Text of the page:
The School Curriculum offers a year of activity and discussion for grade 6 through 12


Kalo as a main course in Hawaii’s history


Standard: Analyzing Influences

1. Objective: Identify events in Hawaiian history that show kalo’s cultural importance.
2. Objective: Explain how the concepts of ‘Ohana and Hāloa relate to kalo.
3. Objective: Understand kalo’s role as a sustainable food.
4. Objective: Explain how language, stories, artifacts, traditions and beliefs are elements of culture and contribute to cultural preservation.

1. View this video about kalo’s role in Hawaiian history, and the importance of having different varieties to sustain a food supply. Video: Na `Ono o ka `Aina - Delicacies of the Land, min. 2:38. By ngtravelerseminars.

Credit: image from Na `Ono o ka `Aina - Delicacies of the Land posted on

2. Read about King Kamehameha I’s actions to rebuild the food supply in year 1795, and make a comparison with how we get food today. Read Kamehameha and His Warrior Kekuhaupio, pg. 419. Kamehameha Schools Press:

'(Kamehameha I) was concerned not only with the warriors, but also with the stomachs of his people. Because of his knowledge of the needs of his people, he immediately directed that food be cultivated in Honolulu, that sweet potato vines be planted and that the kalo patches be repaired... They could not depend on what had been done previously... because the kalo in the patches had been pulled up... Most of Kamehameha's warriors worked in the numerous kalo patches...'

3. View this video featuring kalo practitioners to understand kalo’s modern situation and the challenges that limit its availability. Video: Kalo Our Brother, min. 6:59. By Multinesia Productions. Link to

4. Read this website as an introduction to the story of Hāloa, the older brother of the Hawaiian people, and his role in the creation of Hawai‘i. Website: Taro: Hawaii’s Roots, by Leilehua Yuen. Link to

5. Define the word ‘Ohana to learn how it stems from the kalo plant:The parent kalo plant is called makua. Offshoots are called ‘oha. These ‘oha are the keiki, the children, adding the suffix -na makes it plural. Over time the mature plant produces another generation of kalo. This is the source of the word ‘Ohana, or family.

6. View this video about growing crops at home to eat healthy and save money. Draw parallels about how kalo can be grown at home. Video: Recession ‘Victory’ Gardens, min. 2:10. By CBS News. Link to View this video about Waipi’o Valley and farmer Morgan Toledo to understand where kalo comes from, and how it is processed into poi. Video: Waipi’o Valley Poi, min. 7:35. By Big Island Television. Link to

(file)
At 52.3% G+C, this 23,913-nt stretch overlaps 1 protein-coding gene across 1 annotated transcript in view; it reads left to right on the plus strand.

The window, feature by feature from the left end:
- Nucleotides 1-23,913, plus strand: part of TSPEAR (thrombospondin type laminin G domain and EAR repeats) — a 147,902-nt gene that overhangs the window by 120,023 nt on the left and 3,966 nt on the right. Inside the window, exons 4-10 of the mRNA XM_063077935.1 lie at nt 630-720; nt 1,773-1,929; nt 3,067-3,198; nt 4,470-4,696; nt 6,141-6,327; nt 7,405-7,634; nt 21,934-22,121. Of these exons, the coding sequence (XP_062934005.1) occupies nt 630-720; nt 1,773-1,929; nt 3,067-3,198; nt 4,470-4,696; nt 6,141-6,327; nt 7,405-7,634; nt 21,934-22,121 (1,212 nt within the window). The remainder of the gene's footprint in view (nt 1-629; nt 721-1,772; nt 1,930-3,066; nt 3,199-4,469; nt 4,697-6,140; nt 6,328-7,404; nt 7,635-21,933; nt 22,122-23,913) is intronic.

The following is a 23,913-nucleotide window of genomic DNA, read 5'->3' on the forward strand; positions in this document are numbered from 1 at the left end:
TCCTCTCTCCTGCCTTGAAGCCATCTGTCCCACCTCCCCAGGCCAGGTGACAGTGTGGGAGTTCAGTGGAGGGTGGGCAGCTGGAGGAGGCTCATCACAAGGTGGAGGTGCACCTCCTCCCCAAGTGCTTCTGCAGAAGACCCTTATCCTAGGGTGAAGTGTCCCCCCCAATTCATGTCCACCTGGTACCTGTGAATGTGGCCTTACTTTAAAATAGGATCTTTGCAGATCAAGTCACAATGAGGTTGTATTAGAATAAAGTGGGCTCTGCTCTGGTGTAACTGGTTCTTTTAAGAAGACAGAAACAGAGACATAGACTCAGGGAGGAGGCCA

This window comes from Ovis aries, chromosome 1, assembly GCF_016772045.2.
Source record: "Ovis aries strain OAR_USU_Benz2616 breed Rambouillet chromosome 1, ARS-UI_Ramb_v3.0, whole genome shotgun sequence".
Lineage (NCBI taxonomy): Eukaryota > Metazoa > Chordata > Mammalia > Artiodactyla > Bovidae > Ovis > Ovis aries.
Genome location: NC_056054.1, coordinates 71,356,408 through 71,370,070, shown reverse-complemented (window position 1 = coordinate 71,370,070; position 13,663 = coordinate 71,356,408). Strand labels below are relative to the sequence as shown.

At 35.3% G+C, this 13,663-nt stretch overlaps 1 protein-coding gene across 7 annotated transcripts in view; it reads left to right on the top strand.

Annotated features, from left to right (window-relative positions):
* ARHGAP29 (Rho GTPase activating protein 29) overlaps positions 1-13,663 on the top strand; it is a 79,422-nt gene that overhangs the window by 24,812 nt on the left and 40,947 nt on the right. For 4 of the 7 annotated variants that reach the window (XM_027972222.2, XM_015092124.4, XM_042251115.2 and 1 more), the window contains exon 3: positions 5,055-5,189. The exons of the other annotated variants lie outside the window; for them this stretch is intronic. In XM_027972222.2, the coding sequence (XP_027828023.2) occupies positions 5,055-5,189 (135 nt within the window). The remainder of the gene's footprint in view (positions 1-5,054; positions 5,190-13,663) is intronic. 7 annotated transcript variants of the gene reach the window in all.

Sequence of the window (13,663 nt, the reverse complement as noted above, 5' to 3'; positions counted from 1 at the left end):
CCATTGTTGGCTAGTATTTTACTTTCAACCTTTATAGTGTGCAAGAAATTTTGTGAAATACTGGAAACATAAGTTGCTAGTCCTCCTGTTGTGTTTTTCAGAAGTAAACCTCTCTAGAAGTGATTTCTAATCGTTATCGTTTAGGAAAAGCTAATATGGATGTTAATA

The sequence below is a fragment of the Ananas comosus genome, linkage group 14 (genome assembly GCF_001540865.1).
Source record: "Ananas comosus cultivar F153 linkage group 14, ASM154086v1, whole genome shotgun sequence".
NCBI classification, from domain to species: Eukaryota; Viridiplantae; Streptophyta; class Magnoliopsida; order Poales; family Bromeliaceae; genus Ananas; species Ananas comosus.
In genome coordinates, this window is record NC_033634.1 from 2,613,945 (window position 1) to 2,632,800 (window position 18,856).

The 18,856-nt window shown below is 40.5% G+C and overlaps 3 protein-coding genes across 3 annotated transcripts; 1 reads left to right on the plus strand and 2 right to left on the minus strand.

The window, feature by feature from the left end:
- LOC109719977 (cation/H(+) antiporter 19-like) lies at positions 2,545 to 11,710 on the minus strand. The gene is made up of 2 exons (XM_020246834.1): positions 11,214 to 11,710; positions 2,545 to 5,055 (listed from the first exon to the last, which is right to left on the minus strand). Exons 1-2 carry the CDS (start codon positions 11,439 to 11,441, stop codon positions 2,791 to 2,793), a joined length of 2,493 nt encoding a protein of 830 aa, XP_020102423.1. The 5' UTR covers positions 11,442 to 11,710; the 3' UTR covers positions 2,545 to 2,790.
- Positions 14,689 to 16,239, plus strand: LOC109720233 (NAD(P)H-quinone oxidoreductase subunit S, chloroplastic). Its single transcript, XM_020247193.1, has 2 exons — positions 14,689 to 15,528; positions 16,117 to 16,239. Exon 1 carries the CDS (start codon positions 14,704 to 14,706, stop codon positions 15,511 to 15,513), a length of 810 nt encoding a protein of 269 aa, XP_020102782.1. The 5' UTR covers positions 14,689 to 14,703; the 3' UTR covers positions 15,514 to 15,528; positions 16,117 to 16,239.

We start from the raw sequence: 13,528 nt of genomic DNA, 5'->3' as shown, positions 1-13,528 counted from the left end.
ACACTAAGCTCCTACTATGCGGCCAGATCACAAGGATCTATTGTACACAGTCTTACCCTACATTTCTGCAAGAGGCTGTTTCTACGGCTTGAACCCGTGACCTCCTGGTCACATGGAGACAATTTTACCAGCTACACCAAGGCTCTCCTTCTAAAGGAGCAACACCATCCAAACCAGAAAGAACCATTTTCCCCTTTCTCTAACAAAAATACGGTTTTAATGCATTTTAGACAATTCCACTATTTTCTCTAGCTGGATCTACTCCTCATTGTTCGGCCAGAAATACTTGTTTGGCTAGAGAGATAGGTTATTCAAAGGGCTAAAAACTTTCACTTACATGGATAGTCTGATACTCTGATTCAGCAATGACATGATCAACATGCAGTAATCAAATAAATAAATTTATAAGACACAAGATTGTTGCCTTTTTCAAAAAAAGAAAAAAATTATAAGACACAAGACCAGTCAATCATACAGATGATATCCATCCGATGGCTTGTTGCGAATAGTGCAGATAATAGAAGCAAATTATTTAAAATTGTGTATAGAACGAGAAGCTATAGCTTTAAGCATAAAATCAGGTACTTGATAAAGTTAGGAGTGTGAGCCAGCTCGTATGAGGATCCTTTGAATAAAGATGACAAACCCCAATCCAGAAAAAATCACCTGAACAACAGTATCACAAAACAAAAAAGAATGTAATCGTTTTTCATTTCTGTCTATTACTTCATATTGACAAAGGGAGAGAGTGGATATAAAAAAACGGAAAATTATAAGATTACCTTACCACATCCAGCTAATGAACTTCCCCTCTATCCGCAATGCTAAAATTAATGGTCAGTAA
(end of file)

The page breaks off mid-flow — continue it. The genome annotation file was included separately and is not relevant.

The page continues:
Credit: image from Waipi’o Valley Poi posted on

8. Plan and set a date for a field trip and work day to a kalo farm or botanical garden. Please ask the host for their expectations before a field trip.

9. Read Native Planters, Bishop Museum Press, page 97 – 98. Hawaiians hold great respect for kalo. The book has traditional Hawaiian prayers and protocols related to entering a kalo farm.

10. Follow the voice in this pule (prayer), Nā ‘Aumākua, honoring our ancestors. The pule may be spoken before entering a lo‘i (kalo farm). Translated by David Malo, from Hawaiian Antiquities, published by Bernice Pauahi Bishop Museum, available free online at this link to Google

Nā ‘Aumākua mai ka lā hiki a ka lā kau
Ancestors from the rising to the setting of the sun

Mai ka ho‘oku‘i a ka hālāwai
From the zenith to the horizon

Nā ‘aumākua iā Kahinakua iā Kahina ‘alo
Ancestors who stand at our back and at our front

Iā ka‘a ‘ākau i ka lani
Who stand at our right hand

‘O kīhā i ka lani
A breathing of the heavens

Ōwē i ka lani
An utterance in the heavens

Nūnulu i ka lani
A clear, ringing voice in the heavens

Kāholo i ka lani
A voice reverberating in the heavens

Eia nā pulapula a ‘oukou
Here we are your descendants,

‘o nā mamo a Hāloa
the descendants of Hāloa

E mālama ‘oukou iā mākou
Safeguard and take care of us

E ulu i ka lani
Let the heavens grow

E ulu i ka honua
Let the earth grow

E ulu i ka pae ‘āina o Hawai‘i
Let the islands of Hawai‘i grow

E hō mai i ka ‘ike
Grant us knowledge

E hō mai i ka ikaika
Grant us strength

E hō mai i ke akamai
Grant us intelligence

E hō mai i ka maopopo pono
Grant us understanding

E hō mai i ka ‘ike papalua
Grant us second sight

E hōmai i ka mana
Grant us power

‘Āmama, ua noa.
So be it, it is free.